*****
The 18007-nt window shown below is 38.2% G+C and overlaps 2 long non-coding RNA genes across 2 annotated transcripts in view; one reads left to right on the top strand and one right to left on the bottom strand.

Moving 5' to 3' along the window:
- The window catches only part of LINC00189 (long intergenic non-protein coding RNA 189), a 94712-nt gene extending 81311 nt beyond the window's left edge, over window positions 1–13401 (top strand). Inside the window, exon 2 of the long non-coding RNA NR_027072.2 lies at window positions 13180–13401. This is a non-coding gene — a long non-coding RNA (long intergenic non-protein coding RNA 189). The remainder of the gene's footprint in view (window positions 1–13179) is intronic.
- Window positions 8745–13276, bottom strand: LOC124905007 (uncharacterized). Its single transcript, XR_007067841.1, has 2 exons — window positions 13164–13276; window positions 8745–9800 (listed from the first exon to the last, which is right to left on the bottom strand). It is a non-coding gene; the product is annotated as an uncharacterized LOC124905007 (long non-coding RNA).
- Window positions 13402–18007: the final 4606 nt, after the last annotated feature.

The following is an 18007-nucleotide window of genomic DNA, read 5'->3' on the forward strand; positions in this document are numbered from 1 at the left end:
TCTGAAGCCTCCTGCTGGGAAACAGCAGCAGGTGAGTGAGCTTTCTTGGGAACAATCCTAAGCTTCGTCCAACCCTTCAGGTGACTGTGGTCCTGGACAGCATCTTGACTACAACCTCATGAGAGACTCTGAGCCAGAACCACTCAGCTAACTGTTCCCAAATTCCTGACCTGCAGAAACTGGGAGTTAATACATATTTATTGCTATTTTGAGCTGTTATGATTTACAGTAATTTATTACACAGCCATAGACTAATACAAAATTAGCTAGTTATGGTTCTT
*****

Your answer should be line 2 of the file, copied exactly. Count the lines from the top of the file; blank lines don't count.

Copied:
Moving 5' to 3' along the window: